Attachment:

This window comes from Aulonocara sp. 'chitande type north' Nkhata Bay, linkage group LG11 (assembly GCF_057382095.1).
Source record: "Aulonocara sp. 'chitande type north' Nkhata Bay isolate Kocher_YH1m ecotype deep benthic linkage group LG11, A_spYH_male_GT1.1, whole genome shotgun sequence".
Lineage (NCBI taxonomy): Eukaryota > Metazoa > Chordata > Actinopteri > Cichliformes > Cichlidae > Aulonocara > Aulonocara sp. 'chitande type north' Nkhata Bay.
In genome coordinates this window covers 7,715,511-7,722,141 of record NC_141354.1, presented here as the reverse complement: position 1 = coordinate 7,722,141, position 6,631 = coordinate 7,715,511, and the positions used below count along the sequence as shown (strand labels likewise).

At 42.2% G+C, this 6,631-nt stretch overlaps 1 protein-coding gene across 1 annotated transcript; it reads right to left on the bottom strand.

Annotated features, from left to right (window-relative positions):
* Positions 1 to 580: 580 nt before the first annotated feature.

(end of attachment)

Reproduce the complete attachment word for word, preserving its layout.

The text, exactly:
This window comes from Aulonocara sp. 'chitande type north' Nkhata Bay, linkage group LG11 (assembly GCF_057382095.1).
Source record: "Aulonocara sp. 'chitande type north' Nkhata Bay isolate Kocher_YH1m ecotype deep benthic linkage group LG11, A_spYH_male_GT1.1, whole genome shotgun sequence".
Lineage (NCBI taxonomy): Eukaryota > Metazoa > Chordata > Actinopteri > Cichliformes > Cichlidae > Aulonocara > Aulonocara sp. 'chitande type north' Nkhata Bay.
In genome coordinates this window covers 7,715,511-7,722,141 of record NC_141354.1, presented here as the reverse complement: position 1 = coordinate 7,722,141, position 6,631 = coordinate 7,715,511, and the positions used below count along the sequence as shown (strand labels likewise).

At 42.2% G+C, this 6,631-nt stretch overlaps 1 protein-coding gene across 1 annotated transcript; it reads right to left on the bottom strand.

Annotated features, from left to right (window-relative positions):
* Positions 1 to 580: 580 nt before the first annotated feature.